Wine may not be the first thing on your mind for the fourth of July, but let me use the occasion as a springboard to explore some different angles to this idea of “American Wines.”
The Melting Pot
Conundrum (Wagner Family Wines),
Perhaps California’s most famous blend of disparate grapes, this enticing white reflects our country’s motto, e pluribus unum. Five different grapes—Chardonnay, Sauvignon Blanc, Semillon, Muscat and Viognier—yield a richly perfumed white with spicy ripe peach flavors. Lovely with shrimp spring rolls.
The Great American Grape
Seghesio Zinfandel, Sonoma, $20
Zinfandel originates from Italy, but has assumed an American identity so
different from its European roots.
Seghesio are Zin masters and this blend shows the influence of American oak with enticing chocolate aromas. It’s full-bodied and rich, but more importantly, it tastes fresh and vibrant. A great match with Kansas City–style ribs.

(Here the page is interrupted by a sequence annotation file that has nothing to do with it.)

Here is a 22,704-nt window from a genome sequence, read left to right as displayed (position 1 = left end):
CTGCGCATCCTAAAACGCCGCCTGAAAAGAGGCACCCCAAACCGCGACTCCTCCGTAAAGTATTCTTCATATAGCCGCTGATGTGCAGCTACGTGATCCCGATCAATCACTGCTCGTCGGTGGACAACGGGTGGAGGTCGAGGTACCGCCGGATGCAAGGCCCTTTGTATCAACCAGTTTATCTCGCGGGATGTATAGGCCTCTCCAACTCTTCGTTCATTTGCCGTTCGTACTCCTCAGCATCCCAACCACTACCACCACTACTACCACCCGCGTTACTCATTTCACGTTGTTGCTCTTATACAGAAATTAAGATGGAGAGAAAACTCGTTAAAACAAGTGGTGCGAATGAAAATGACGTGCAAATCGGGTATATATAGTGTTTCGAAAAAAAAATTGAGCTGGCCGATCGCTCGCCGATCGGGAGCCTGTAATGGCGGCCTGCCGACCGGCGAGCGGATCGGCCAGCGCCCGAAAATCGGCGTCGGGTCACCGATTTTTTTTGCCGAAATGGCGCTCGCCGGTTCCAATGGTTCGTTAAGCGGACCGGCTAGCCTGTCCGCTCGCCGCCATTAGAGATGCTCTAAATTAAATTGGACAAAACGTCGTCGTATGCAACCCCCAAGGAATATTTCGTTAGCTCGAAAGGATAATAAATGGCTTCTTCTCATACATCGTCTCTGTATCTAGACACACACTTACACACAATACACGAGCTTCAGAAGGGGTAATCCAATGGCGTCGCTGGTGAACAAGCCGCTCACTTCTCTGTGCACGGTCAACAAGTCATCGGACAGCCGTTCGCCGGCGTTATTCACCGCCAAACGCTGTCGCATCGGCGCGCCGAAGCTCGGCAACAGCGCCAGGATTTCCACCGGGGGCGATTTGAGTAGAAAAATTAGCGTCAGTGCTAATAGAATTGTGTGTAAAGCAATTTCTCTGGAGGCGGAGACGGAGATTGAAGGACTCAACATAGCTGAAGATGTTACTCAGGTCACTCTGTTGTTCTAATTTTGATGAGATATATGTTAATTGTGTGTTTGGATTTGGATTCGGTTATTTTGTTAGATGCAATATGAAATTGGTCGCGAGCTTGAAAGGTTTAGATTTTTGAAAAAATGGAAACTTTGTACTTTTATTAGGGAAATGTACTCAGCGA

A Native American Grape
Spurgeon Vineyards “Ruby Lady,”
Highland, Wisconsin, $9.50
All of the famous grape varietals used to make fine wine come from the Vinifera species, which originated in Europe. However, the most famous North American species, Labrusca, can make some compelling sweeter wines as evinced by this tangy local wine. Made from the Concord grape, this juicy, light-bodied sipper is delicious with chicken livers sautéed with lots of shallot and blueberries.
The American Style
Boomtown Syrah, Washington State, $15
If I were to identify a uniquely American wine “style,” I’d posit rich, fresh fruit, generous texture and immediate appeal. This Syrah has all of this and more—ripe blackberries and Nutella with a hint of blue cotton candy, which should go well with parades and fireworks.
Available at Madison’s finer wine stores. If unavailable, most purveyors will special order from their wholesalers if requested. Michael Kwas is wine director at L’Etoile restaurant. He writes this column monthly.